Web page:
When I was ordained to the ministry in 1988, I had to write a paper stating my views on a number of areas of theology—Scripture, God, Christ, Holy Spirit, Man, Salvation, Church, Future Things, Angels & Demons, Spiritual Gifts—as well as several current issues—Marriage & Divorce, Homosexuality, Abortion, Social Drinking, and the Role of Women in the Church. When I transferred my ordination to the Evangelical Free Church in 2005, I had to rewrite the paper. Since people periodically ask me questions about these areas, I think it is time to restate my convictions about what Scripture says on these issues.
Here are my convictions about what Scripture says about the Holy Spirit
The Holy Spirit is the Third Person of the Trinity (Matthew 28:19). He is declared to be God (Acts 5:3-4). Rather than being a mere influence or a divine power, the Holy Spirit is a person. This is evident through the use of the masculine personal pronoun (John 16:13ff), and through the characteristics of personality that are ascribed to him such as intellect (1 Corinthians 2:11), feelings (Ephesians 4:30), and will (1 Corinthians 12:11). He is not, however, merely a person. He is a divine person. He possesses attributes of deity such as being eternal (Hebrews 9:14), omniscient (1 Corinthians 2:10-11), omnipresent (Psalm 139:7), true (1 John 5:7), and holy (Romans 1:4). Works of deity are also ascribed to him, such as creation (Genesis 1:2), inspiration of Scripture (2 Peter 1:21), and raising of the dead (Romans 8:11). He is associated with the Father and the Son in the baptismal formula (Matthew 28:19), the apostolic benediction (2 Corinthians 13:14), and in the administration of the church (Ephesians 4:4-6).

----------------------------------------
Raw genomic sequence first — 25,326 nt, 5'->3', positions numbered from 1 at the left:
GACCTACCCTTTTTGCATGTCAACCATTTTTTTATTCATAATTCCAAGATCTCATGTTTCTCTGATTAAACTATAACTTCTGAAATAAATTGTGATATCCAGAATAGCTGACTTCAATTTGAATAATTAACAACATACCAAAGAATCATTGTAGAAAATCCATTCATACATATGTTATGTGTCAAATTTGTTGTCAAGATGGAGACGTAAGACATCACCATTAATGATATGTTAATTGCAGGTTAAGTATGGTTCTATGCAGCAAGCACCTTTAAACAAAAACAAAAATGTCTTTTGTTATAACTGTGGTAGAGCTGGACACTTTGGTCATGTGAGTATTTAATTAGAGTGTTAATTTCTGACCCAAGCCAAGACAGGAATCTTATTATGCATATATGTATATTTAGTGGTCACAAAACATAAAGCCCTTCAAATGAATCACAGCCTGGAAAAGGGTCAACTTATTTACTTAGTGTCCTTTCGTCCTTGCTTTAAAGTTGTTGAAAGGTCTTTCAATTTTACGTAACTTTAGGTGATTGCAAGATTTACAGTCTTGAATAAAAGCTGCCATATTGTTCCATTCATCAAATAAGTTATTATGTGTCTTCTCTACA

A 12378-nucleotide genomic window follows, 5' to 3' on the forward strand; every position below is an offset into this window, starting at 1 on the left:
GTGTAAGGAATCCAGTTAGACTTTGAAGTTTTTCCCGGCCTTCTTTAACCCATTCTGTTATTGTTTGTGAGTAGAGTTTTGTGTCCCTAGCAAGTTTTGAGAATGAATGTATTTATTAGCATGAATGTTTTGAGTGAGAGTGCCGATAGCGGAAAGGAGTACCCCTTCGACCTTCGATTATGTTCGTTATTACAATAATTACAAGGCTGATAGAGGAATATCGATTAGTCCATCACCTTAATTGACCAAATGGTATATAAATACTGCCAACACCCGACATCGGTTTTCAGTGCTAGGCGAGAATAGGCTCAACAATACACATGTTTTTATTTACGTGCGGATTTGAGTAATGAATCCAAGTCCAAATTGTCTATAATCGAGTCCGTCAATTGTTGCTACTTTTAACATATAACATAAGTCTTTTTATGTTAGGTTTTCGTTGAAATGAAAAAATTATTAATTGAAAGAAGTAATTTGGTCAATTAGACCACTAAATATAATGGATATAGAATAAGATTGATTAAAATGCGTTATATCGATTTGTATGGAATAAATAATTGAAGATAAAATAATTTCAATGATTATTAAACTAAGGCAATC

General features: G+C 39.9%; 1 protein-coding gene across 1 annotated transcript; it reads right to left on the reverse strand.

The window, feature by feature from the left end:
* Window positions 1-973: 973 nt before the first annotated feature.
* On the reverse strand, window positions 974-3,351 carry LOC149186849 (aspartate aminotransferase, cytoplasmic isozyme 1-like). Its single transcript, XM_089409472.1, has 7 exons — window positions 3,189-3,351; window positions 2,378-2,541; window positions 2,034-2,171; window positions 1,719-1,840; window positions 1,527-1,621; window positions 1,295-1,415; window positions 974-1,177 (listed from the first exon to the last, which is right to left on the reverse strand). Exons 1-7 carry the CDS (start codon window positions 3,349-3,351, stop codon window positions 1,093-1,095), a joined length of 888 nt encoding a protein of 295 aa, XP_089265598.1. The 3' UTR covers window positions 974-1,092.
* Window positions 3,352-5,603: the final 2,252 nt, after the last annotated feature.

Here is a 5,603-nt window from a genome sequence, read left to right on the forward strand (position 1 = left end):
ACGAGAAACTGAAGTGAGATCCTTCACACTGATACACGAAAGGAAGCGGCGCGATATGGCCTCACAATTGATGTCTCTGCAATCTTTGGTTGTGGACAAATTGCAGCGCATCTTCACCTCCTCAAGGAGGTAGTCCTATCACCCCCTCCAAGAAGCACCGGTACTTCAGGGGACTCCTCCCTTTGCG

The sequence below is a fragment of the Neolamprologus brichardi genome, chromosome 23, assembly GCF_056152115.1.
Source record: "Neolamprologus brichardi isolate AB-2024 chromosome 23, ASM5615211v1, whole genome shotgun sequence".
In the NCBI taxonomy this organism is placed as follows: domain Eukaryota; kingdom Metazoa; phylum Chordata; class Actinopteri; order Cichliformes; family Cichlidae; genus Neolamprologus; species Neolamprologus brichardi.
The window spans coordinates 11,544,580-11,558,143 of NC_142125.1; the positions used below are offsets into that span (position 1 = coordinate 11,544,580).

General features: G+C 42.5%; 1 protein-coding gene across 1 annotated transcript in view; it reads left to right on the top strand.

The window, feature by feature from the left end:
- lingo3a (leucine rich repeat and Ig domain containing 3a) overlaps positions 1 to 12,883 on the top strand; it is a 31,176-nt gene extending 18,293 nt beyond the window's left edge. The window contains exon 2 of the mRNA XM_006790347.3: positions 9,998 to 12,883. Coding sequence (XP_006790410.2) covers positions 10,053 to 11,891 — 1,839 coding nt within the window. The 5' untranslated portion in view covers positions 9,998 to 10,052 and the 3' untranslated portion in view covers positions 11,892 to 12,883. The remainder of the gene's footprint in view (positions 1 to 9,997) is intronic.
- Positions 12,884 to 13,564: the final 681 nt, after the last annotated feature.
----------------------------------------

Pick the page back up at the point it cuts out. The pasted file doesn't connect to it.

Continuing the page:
In the Old Testament, the Holy Spirit came upon certain people to equip them for a specific function or task (Exodus 31:3; Judges 3:10; 6:34). His personal relationship with men in the Old Testament was limited and he was at times removed (1 Samuel 16:14; Psalm 51:11).
The Holy Spirit had an active role in the ministry of Jesus Christ. He caused Christ’s conception in Mary’s womb (Luke 1:35), and anointed Jesus at his baptism (John 1:32; Acts 10:38). Christ was filled, led, and empowered by the Spirit (Luke 4:1, 14). The Spirit endeavors to bring glory to Christ (John 16:14).
In the work of salvation, the Holy Spirit convicts the world of sin, righteousness, and judgment (John 16:7-11). He regenerates believers (Titus 3:5), indwells them (1 Corinthians 3:16), baptizes them into the body of Christ (1 Corinthians 12:13), and seals them (Ephesians 1:13-14). He also fills (Ephesians 5:18), guides (Romans 8:14), teaches (John 16:13), gives spiritual gifts (1 Corinthians 12:1), and prays for the believer (Romans 8:26).
One of the blessings of the New Covenant is the baptism with the Holy Spirit, which was given at the Day of Pentecost (Acts 1:5; 2:1-4). At the moment of salvation, Christ baptizes each believer into his church (1 Corinthians 12:11). This promise is conditional upon repentance and faith, universally available, and outwardly signified by baptism (Acts 2:38-41). Each believer is commanded to be filled with and controlled by the Holy Spirit (Ephesians 5:18). This filling is to be a continuous yielding to the Spirit in obedience and faith, with the result being the manifestation of the fruit of the Spirit (Galatians 5:22-23; Ephesians 5:19-21).